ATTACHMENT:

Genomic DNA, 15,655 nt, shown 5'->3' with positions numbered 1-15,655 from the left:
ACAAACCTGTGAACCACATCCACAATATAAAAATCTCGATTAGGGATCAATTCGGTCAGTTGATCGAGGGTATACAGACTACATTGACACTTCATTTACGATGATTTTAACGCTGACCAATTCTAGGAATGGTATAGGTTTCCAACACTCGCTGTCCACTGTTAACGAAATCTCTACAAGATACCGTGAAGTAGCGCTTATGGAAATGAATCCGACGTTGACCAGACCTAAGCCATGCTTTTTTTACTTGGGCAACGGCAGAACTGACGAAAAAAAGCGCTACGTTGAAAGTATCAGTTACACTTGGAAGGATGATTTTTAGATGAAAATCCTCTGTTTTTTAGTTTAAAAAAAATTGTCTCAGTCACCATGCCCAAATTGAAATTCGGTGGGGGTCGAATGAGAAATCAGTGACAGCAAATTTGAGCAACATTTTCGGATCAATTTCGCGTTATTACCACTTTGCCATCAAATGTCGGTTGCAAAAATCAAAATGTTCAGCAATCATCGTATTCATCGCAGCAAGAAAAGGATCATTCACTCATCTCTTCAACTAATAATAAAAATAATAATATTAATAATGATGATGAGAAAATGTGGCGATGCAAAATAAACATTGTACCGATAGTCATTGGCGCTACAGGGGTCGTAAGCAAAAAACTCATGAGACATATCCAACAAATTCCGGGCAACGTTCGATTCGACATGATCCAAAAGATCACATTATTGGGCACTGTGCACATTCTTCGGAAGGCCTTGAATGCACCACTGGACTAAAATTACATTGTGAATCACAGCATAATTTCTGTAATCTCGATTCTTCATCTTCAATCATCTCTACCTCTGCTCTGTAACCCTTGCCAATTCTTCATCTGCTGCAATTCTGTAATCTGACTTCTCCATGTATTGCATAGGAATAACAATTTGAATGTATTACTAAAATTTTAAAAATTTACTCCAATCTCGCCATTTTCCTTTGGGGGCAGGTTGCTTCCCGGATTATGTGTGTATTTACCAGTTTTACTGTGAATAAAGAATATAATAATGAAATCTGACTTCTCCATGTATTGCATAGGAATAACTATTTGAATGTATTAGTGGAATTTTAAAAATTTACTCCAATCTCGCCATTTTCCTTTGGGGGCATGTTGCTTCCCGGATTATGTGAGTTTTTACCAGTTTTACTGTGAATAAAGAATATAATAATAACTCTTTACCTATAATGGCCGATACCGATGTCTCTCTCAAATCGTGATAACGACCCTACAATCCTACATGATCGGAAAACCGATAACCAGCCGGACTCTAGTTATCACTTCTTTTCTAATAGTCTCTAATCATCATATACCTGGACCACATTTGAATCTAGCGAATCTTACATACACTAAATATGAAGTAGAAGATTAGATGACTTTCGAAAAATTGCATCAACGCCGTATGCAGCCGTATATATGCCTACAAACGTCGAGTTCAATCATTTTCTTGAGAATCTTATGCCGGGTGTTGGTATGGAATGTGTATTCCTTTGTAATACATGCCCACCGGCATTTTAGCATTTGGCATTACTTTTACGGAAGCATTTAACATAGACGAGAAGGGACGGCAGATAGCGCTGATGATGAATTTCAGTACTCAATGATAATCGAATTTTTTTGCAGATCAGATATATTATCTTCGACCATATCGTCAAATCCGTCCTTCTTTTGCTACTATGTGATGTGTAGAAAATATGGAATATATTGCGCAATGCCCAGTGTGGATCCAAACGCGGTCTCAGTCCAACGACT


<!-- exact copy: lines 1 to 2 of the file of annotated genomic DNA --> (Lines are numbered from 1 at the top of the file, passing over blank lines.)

Genomic DNA, 15,655 nt, shown 5'->3' with positions numbered 1-15,655 from the left:
ACAAACCTGTGAACCACATCCACAATATAAAAATCTCGATTAGGGATCAATTCGGTCAGTTGATCGAGGGTATACAGACTACATTGACACTTCATTTACGATGATTTTAACGCTGACCAATTCTAGGAATGGTATAGGTTTCCAACACTCGCTGTCCACTGTTAACGAAATCTCTACAAGATACCGTGAAGTAGCGCTTATGGAAATGAATCCGACGTTGACCAGACCTAAGCCATGCTTTTTTTACTTGGGCAACGGCAGAACTGACGAAAAAAAGCGCTACGTTGAAAGTATCAGTTACACTTGGAAGGATGATTTTTAGATGAAAATCCTCTGTTTTTTAGTTTAAAAAAAATTGTCTCAGTCACCATGCCCAAATTGAAATTCGGTGGGGGTCGAATGAGAAATCAGTGACAGCAAATTTGAGCAACATTTTCGGATCAATTTCGCGTTATTACCACTTTGCCATCAAATGTCGGTTGCAAAAATCAAAATGTTCAGCAATCATCGTATTCATCGCAGCAAGAAAAGGATCATTCACTCATCTCTTCAACTAATAATAAAAATAATAATATTAATAATGATGATGAGAAAATGTGGCGATGCAAAATAAACATTGTACCGATAGTCATTGGCGCTACAGGGGTCGTAAGCAAAAAACTCATGAGACATATCCAACAAATTCCGGGCAACGTTCGATTCGACATGATCCAAAAGATCACATTATTGGGCACTGTGCACATTCTTCGGAAGGCCTTGAATGCACCACTGGACTAAAATTACATTGTGAATCACAGCATAATTTCTGTAATCTCGATTCTTCATCTTCAATCATCTCTACCTCTGCTCTGTAACCCTTGCCAATTCTTCATCTGCTGCAATTCTGTAATCTGACTTCTCCATGTATTGCATAGGAATAACAATTTGAATGTATTACTAAAATTTTAAAAATTTACTCCAATCTCGCCATTTTCCTTTGGGGGCAGGTTGCTTCCCGGATTATGTGTGTATTTACCAGTTTTACTGTGAATAAAGAATATAATAATGAAATCTGACTTCTCCATGTATTGCATAGGAATAACTATTTGAATGTATTAGTGGAATTTTAAAAATTTACTCCAATCTCGCCATTTTCCTTTGGGGGCATGTTGCTTCCCGGATTATGTGAGTTTTTACCAGTTTTACTGTGAATAAAGAATATAATAATAACTCTTTACCTATAATGGCCGATACCGATGTCTCTCTCAAATCGTGATAACGACCCTACAATCCTACATGATCGGAAAACCGATAACCAGCCGGACTCTAGTTATCACTTCTTTTCTAATAGTCTCTAATCATCATATACCTGGACCACATTTGAATCTAGCGAATCTTACATACACTAAATATGAAGTAGAAGATTAGATGACTTTCGAAAAATTGCATCAACGCCGTATGCAGCCGTATATATGCCTACAAACGTCGAGTTCAATCATTTTCTTGAGAATCTTATGCCGGGTGTTGGTATGGAATGTGTATTCCTTTGTAATACATGCCCACCGGCATTTTAGCATTTGGCATTACTTTTACGGAAGCATTTAACATAGACGAGAAGGGACGGCAGATAGCGCTGATGATGAATTTCAGTACTCAATGATAATCGAATTTTTTTGCAGATCAGATATATTATCTTCGACCATATCGTCAAATCCGTCCTTCTTTTGCTACTATGTGATGTGTAGAAAATATGGAATATATTGCGCAATGCCCAGTGTGGATCCAAACGCGGTCTCAGTCCAACGACT